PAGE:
"The precedent is there. We have these for joint replacements, we have the knee clinic at the Ottawa Hospital so if the physician is worried about somebody’s knees they send them here. They don’t do the assessment and the actual referral for surgery."Bariatric surgery is not comparable to a joint replacement. Indeed people may suffer waiting for a year or two for joint replacement but that suffering doesn't tend to kill them or put them at risk for further permanent damage. Bariatric surgical patients on the other hand do die on waiting lists and given the incredibly high rate of medical comorbidity are at dramatically higher risk of developing or worsening complications of type 2 diabetes, hypertension, sleep apnea etc.
Next Dr. Dent states,
"If a patient has leukemia, they don’t do the treatment, they don’t refer for a specific treatment. They refer to a centre that deals with it."That's true. And in fact I think cancer is a much more comparable condition to consider. Of course if my patient is found to have cancer and I want a consult with an oncologist to quarterback treatment it'll take me a few weeks, not a few years.
Oh, and about money. Dr. Dent mentions that it costs roughly $10,000 more per patient to send them to the US. That's true from an absolute dollar cost per procedure basis, but how much does it cost the health care system and the economy to have these patients wait for an additional year or two prior to their surgeries? There'll be the cost of two years of more frequent medical visits, certainly some hospitalizations, their medications, their days off work, increased rates of short and long term disability, decreased productivity etc. So to simply look at the cost of the surgery here versus the cost of the surgery there certainly isn't a fair comparison and doesn't take into account the realities of caring for these patients for the year or two they'll now be waiting.
Bob, if you could create a system that worked as efficiently as referrals to cancer centres, I'd be firmly behind you in promoting bariatric assessment centres. Of course they don't and won't work as efficiently as there are far more people with a need for bariatric surgery than there are folks newly diagnosed with cancer. The way I see it, what the new system will do best is dramatically delay people from receiving a life-saving, co-morbidity eliminating, quality of life improving surgery.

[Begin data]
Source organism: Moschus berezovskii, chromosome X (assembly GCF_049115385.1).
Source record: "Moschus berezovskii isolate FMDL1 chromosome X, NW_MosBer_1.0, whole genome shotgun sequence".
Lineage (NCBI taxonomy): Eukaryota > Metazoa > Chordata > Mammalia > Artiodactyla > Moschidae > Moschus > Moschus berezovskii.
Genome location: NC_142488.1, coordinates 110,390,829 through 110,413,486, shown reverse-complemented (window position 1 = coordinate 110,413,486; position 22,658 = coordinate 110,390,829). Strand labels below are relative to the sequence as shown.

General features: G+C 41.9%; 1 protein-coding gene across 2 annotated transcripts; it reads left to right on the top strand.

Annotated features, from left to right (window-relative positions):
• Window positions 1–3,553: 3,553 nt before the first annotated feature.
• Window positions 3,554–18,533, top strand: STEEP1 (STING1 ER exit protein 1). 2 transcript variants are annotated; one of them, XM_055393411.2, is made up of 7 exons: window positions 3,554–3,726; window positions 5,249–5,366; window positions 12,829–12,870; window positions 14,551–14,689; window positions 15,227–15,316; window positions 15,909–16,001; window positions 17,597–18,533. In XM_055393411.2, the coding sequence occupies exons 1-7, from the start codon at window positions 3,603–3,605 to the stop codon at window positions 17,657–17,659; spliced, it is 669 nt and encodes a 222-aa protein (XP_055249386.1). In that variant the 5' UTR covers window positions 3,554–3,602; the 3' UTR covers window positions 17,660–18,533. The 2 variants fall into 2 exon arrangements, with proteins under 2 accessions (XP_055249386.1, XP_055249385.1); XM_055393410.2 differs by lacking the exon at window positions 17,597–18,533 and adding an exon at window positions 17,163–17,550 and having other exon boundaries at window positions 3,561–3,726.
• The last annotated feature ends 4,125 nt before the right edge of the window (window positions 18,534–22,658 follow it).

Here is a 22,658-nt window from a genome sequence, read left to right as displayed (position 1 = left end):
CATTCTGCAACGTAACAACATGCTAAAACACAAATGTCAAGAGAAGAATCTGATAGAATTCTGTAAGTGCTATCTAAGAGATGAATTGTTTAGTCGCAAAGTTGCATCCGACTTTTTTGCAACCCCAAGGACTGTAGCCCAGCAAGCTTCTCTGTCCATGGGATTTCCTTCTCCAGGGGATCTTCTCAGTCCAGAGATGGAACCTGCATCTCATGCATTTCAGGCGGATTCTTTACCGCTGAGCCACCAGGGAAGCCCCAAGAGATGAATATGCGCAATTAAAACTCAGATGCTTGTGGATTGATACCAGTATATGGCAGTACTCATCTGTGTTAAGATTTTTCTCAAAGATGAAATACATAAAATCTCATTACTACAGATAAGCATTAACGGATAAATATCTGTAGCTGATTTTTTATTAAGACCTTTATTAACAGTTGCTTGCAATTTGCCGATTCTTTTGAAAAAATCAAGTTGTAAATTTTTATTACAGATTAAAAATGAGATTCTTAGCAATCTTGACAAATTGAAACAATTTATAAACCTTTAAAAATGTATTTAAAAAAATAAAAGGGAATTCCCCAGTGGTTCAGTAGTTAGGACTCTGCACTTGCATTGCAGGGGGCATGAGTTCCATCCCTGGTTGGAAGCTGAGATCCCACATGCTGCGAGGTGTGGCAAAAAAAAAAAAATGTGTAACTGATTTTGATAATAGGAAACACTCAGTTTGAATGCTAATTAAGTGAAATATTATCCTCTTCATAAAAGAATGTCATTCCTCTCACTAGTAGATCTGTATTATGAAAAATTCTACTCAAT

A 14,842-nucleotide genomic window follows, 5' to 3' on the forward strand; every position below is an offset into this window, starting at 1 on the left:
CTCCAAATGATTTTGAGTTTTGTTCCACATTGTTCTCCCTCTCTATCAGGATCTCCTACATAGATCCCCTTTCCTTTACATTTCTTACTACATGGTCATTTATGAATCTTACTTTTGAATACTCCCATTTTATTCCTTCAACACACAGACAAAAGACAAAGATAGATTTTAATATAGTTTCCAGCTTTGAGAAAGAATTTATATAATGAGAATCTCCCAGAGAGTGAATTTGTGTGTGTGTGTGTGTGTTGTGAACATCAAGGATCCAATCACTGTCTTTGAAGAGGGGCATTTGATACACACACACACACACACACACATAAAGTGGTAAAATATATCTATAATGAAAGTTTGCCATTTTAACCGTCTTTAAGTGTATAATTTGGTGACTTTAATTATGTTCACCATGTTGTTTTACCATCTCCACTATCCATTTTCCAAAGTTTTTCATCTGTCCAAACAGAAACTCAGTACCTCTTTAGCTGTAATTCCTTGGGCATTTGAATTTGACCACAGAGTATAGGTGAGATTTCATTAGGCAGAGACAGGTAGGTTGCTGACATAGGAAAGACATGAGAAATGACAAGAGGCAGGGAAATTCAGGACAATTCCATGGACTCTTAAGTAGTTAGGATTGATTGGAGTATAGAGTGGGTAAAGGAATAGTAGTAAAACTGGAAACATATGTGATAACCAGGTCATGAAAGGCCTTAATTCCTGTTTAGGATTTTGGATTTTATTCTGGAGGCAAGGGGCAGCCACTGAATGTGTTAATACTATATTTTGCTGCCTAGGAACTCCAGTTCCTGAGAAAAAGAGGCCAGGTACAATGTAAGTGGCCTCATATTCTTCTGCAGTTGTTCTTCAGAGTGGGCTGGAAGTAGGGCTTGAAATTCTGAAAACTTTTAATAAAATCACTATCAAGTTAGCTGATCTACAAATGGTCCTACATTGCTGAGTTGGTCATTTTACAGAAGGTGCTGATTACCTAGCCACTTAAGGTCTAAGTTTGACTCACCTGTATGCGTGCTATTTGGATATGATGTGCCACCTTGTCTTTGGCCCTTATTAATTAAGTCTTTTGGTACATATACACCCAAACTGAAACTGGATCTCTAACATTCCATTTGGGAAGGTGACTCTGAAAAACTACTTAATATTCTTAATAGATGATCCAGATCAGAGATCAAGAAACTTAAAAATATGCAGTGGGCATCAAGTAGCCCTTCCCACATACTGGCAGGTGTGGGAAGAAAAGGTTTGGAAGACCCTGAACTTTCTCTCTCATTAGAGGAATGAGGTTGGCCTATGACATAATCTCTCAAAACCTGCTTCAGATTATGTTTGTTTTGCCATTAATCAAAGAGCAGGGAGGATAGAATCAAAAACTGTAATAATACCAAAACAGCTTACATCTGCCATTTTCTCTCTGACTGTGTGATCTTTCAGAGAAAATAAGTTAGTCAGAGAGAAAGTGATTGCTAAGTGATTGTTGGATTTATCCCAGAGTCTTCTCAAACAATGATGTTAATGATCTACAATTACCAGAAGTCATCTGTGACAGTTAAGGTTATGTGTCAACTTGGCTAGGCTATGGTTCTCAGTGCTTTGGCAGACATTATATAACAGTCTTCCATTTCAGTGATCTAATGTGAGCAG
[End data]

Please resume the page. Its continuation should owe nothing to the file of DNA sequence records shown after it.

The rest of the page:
Now I know Dr. Dent and I know that he is an incredibly committed, sincere, and knowledgeable physician who has been a staunch advocate for obese patients for decades and really, I can't understand his positions at all. The Ministry's suggestion that the regional assessment centres will "streamline" access seems about as sensical to me as a mayor suggesting a rise in property taxes will save us all money.
Truly in my head this can only be about funding and Ontario not having enough of it to cover the surgeries. To me to say otherwise suggests either an incredible amount of cognitive dissonance or not being able to see the forest for the trees. More importantly to ignore the fiscal realities of the situation makes it far less likely that people will seek out innovative ways to figure out how to best fund this life-extending, life-improving procedure or to tweak a socialized medical system that's clearly coming apart at its seams.